A bout of chickenpox used to be a rite of passage during childhood. Since the vaccine to protect against varicella zoster virus (VZV) became available, most kids can now avoid this itchy infection.
But anyone who has had chickenpox may later develop shingles — even children. The good news is that shingles is pretty rare in kids and teens with healthy immune systems.
Shingles, also called zoster or herpes zoster, is a skin rash caused by a viral infection of the nerves just below the skin. Shingles usually appears as a stripe of irritated skin and blisters on one side of the chest or back, but it can occur anywhere on the body, including on the face and near the eyes.
Many cases of shingles have mild symptoms, but more severe cases can be very painful. Luckily, kids and teens almost always have mild cases; the severe cases usually only happen in older people.
Shingles is caused by the same virus that causes chickenpox, so it's highly contagious, meaning it can be easy for a child to pass the virus to others who aren't immune to chickenpox. This includes anyone who hasn't already had chickenpox or gotten the chickenpox vaccine. However, if someone else gets infected, they won't get shingles. They'll get chickenpox instead.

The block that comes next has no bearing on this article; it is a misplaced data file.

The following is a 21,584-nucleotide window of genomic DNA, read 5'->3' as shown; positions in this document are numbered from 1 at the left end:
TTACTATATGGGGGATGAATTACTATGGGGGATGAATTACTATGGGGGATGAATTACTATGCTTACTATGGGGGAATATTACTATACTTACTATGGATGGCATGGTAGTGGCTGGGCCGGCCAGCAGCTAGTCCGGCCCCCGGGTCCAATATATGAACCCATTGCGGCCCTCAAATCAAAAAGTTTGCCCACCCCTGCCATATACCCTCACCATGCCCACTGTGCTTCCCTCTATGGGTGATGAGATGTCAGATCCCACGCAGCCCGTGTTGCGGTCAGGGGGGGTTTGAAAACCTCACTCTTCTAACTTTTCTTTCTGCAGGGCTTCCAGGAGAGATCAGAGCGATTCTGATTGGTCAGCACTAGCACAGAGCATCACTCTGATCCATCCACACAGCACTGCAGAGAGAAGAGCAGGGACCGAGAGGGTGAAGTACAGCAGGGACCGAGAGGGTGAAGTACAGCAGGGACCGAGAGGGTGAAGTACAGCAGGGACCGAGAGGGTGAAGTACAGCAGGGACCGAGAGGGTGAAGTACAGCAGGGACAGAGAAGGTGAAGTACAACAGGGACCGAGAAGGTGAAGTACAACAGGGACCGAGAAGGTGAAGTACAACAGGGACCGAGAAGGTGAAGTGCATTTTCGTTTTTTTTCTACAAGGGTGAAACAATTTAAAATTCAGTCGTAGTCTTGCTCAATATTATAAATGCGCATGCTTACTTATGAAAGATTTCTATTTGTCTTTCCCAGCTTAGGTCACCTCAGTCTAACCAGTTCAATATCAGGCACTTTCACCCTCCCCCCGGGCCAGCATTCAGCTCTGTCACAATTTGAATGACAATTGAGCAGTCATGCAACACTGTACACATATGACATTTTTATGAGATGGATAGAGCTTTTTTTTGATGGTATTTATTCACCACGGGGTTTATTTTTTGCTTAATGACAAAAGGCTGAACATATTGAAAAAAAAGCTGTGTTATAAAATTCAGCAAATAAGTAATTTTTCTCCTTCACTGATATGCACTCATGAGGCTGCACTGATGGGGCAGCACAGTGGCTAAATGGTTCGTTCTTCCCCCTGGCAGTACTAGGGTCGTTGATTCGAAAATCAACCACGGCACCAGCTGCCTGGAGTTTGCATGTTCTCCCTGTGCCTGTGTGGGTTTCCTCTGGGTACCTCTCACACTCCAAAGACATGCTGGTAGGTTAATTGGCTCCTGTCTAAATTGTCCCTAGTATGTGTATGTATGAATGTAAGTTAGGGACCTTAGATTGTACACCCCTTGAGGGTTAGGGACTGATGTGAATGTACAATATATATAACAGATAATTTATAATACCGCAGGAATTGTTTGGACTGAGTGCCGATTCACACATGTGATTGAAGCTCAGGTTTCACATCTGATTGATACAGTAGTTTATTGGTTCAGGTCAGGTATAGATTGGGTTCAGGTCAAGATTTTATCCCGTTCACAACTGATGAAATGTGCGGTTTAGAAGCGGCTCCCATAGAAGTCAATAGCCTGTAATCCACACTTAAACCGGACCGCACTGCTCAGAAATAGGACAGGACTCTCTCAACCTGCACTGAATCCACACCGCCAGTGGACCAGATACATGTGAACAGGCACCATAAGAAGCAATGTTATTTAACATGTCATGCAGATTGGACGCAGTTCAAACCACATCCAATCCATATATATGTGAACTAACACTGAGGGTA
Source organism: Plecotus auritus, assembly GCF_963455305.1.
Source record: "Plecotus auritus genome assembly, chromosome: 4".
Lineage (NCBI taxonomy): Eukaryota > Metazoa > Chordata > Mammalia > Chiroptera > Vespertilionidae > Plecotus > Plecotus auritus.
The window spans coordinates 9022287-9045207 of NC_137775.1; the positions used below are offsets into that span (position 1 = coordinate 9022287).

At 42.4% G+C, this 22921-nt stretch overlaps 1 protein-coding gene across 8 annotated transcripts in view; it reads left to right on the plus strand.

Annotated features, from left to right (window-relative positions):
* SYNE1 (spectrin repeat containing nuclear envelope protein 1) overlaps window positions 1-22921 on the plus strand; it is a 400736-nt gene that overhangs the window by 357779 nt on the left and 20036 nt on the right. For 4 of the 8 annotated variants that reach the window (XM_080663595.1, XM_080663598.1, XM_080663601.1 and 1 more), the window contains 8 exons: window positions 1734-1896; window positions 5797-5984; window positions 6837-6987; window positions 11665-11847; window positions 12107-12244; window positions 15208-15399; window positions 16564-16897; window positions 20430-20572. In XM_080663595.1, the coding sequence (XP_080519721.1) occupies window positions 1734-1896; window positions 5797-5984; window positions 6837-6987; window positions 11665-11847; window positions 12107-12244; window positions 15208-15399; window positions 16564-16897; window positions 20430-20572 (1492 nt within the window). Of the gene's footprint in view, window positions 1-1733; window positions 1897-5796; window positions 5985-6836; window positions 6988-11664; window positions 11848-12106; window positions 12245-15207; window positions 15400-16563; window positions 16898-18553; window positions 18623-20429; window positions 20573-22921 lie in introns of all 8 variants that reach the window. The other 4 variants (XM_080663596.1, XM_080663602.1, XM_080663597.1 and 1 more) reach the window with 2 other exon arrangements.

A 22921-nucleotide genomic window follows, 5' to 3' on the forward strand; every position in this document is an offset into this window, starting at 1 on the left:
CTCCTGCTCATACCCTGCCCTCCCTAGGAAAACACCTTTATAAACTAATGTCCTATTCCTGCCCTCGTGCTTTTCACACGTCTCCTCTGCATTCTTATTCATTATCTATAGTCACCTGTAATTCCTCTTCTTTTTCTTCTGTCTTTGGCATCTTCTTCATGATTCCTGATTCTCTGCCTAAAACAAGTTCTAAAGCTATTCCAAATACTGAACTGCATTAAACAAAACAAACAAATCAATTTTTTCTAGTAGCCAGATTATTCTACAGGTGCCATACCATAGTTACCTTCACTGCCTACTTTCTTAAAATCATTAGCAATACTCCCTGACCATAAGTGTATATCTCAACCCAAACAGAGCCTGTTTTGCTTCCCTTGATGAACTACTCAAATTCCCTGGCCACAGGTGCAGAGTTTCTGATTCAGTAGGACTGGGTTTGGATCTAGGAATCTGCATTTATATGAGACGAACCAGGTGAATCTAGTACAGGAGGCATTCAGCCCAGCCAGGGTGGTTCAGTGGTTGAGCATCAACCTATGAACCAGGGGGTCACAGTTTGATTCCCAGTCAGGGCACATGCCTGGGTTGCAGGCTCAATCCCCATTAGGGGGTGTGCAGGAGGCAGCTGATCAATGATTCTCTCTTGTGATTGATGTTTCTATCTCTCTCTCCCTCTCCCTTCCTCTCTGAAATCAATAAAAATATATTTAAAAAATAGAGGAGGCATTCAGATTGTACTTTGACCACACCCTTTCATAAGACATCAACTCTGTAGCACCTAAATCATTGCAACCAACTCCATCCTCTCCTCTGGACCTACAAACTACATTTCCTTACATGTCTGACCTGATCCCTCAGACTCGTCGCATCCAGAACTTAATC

An episode of shingles will generally run its course and disappear in less than a month. Although a shingles flare-up usually resolves on its own, treatments can reduce a child's risk of complications and help him or her heal more quickly.
Shingles and chickenpox are both caused by the varicella zoster virus. This virus is related to the herpes viruses that cause cold sores and genital herpes, which is why shingles is sometimes called herpes zoster.
After someone has had chickenpox, the virus stays in that person's nervous system for the rest of his or her life, even though the chickenpox goes away. The virus can stay there dormant, or sleeping, for years. In many people, it will never be heard from again. But in about 1 million Americans a year, it flares up and causes shingles. It is possible to get shingles more than once, although this is fairly uncommon.
Doctors aren't sure why the virus suddenly flares up again after months or years of inactivity. It could be because our immune systems become more vulnerable to infections as we age, which might explain why shingles is more common in older adults.
Children who've had chickenpox face a greater risk of developing shingles if their immune systems have been weakened by diseases such as AIDS or cancer, or by certain medications.
Note: All information is for educational purposes only. For specific medical advice, diagnoses, and treatment, consult your doctor.
© 1995-2009 The Nemours Foundation. All rights reserved.
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